External Memory Aids. External memory aids are objects such as diaries, address books, calendars, notepads, microcomputers, and other devices commonly used to support memory in everyday situations such as taking notes during a visit to the physician (McGuire & Codding, 1998). Some external aids involve actually using some external device to store information (e. g., computers and date books), whereas others involve the use of exter­nal aids to cue action (e. g., setting a book out so you won’t forget it).

In general, explicit-external interventions are the most frequently used, probably because they are easy to use and widely available (Cavanaugh, Grady, & Perlmutter, 1983). For example, virtu­ally everyone owns an address book, and small notepads are sold in hundreds of stores. These explicit-external interventions have potential value for improving older adults’ cognitive performance in real-world settings. In a simulation of juror behavior, older adults who took notes when viewing a complex trial provided more detailed and cohesive accounts of the crime (Fitzgerald, 2000). The prob­lem of remembering one’s medication schedule is
best solved with an explicit-external intervention: a pillbox that is divided into compartments cor­responding to days of the week and different times of the day. Research shows that this type of pillbox is the easiest to load and results in the fewest errors (Park, Morrell, Frieske, Blackburn, & Birchmore, 1991; Park, Morrell, & Shifrin, 1999). Along these same lines, Morrow, Hier, Menard, and Leirer (1998) trained older adults with external aids such as icons representing time of day and the number of pills to take. This also helps older adults remember their medication. Memory interventions like this can help older adults maintain their independence. Nursing homes also use explicit-external interven­tions, such as bulletin boards with the date and weather conditions, to help residents keep in touch with current events.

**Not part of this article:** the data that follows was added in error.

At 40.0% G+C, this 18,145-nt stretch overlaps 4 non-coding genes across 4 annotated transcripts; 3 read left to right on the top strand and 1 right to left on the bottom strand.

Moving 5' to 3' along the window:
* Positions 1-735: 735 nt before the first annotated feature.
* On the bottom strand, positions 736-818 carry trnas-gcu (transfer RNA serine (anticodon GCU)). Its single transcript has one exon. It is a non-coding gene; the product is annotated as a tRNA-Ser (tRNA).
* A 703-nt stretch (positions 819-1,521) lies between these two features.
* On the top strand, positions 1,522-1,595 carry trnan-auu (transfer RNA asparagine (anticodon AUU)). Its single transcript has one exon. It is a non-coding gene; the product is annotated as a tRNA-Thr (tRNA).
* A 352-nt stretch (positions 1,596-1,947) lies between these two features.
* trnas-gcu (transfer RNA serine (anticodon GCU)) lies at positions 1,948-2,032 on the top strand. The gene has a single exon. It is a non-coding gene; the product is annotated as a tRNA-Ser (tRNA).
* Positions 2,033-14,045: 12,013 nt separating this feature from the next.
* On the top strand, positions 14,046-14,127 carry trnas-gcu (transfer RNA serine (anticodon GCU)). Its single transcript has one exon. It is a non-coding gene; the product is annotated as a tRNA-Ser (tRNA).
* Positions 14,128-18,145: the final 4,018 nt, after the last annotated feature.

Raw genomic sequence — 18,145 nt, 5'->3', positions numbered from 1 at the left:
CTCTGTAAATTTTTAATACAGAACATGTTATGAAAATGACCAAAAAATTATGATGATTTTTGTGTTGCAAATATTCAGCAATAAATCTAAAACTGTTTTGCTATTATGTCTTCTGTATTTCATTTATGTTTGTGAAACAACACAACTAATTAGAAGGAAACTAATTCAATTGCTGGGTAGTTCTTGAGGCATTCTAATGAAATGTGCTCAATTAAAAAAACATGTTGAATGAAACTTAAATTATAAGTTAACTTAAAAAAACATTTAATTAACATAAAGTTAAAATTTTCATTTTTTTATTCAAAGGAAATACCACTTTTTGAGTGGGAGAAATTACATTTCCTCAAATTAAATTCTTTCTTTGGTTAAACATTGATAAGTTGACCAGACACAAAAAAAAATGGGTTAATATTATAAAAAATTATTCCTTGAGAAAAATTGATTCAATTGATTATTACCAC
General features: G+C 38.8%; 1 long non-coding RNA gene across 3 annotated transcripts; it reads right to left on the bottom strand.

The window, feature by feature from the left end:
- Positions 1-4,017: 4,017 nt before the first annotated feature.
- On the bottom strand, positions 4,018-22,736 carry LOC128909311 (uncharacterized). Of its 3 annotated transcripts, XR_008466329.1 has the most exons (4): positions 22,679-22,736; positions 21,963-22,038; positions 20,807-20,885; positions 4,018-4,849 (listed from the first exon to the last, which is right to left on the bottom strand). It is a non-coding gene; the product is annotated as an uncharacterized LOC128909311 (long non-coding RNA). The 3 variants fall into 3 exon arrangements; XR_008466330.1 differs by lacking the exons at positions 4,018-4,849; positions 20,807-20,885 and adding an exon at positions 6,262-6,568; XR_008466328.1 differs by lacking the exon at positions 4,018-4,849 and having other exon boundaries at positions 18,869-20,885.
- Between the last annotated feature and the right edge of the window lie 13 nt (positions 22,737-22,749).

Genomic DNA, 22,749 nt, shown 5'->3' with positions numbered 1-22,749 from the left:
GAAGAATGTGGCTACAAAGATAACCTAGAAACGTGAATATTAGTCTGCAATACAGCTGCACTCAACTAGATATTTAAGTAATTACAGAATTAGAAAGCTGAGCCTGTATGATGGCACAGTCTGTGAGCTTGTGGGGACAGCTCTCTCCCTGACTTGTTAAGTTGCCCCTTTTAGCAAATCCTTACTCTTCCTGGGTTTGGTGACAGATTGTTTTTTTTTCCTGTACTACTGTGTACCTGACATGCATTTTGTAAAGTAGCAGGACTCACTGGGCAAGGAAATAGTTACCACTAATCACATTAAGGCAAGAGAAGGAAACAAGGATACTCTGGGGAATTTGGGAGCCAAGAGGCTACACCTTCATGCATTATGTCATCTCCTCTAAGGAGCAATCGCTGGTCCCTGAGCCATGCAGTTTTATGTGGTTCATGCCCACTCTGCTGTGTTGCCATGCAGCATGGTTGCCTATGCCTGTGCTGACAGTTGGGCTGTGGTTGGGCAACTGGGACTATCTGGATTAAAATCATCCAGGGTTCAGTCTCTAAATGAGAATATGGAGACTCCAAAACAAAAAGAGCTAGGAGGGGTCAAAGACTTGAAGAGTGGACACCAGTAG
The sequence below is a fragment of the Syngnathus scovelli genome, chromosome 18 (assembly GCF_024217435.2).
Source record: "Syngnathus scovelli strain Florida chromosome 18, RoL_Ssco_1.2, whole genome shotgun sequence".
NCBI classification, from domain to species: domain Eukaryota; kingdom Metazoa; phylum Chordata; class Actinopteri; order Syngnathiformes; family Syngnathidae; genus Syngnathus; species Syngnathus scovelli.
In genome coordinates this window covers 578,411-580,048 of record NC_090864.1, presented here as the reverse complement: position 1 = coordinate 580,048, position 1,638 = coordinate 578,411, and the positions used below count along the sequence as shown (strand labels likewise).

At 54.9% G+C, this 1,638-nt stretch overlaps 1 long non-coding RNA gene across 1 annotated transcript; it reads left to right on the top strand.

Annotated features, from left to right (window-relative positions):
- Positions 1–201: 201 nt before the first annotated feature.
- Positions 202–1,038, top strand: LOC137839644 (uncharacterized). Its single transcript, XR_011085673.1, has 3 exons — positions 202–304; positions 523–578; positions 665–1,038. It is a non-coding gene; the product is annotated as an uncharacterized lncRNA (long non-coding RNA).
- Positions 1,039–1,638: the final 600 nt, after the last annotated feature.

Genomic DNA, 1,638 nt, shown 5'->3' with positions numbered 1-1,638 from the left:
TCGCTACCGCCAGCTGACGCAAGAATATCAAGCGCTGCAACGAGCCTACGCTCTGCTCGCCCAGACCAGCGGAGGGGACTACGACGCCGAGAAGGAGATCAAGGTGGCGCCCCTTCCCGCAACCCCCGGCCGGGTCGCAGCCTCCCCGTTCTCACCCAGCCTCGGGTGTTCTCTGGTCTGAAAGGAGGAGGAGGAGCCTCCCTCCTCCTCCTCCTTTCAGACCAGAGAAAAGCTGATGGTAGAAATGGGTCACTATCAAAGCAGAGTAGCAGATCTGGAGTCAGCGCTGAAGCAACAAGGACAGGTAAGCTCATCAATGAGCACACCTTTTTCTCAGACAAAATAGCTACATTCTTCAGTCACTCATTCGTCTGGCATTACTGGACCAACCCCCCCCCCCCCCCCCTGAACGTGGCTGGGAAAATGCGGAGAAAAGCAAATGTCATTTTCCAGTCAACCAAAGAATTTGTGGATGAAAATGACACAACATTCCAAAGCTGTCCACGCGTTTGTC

Advocating the use of external aids in memory rehabilitation is becoming increasingly popular. Camp (1998) recommends external aids in working with Alzheimer’s patients. For example, caregivers may label their kitchen cabinets to make it easier for the person with Alzheimer’s disease to remember what is in them. Harris (1984a) suggests that for external cues to be most effective, they should (1) be given close to the time that action is required, (2) be active rather than passive, (3) be specific to the par­ticular action, (4) be portable, (5) fit a wide range of situations, (6) store many cues for long periods, (7) be easy to use, and (8) not require a pen or pencil.

Countering this trend toward greater use of external strategies, West (1995) cautions that over­reliance on external aids can be a problem. She argues that memory is much like a muscle, which needs to be exercised in order to stay in shape, an approach we will consider a bit later.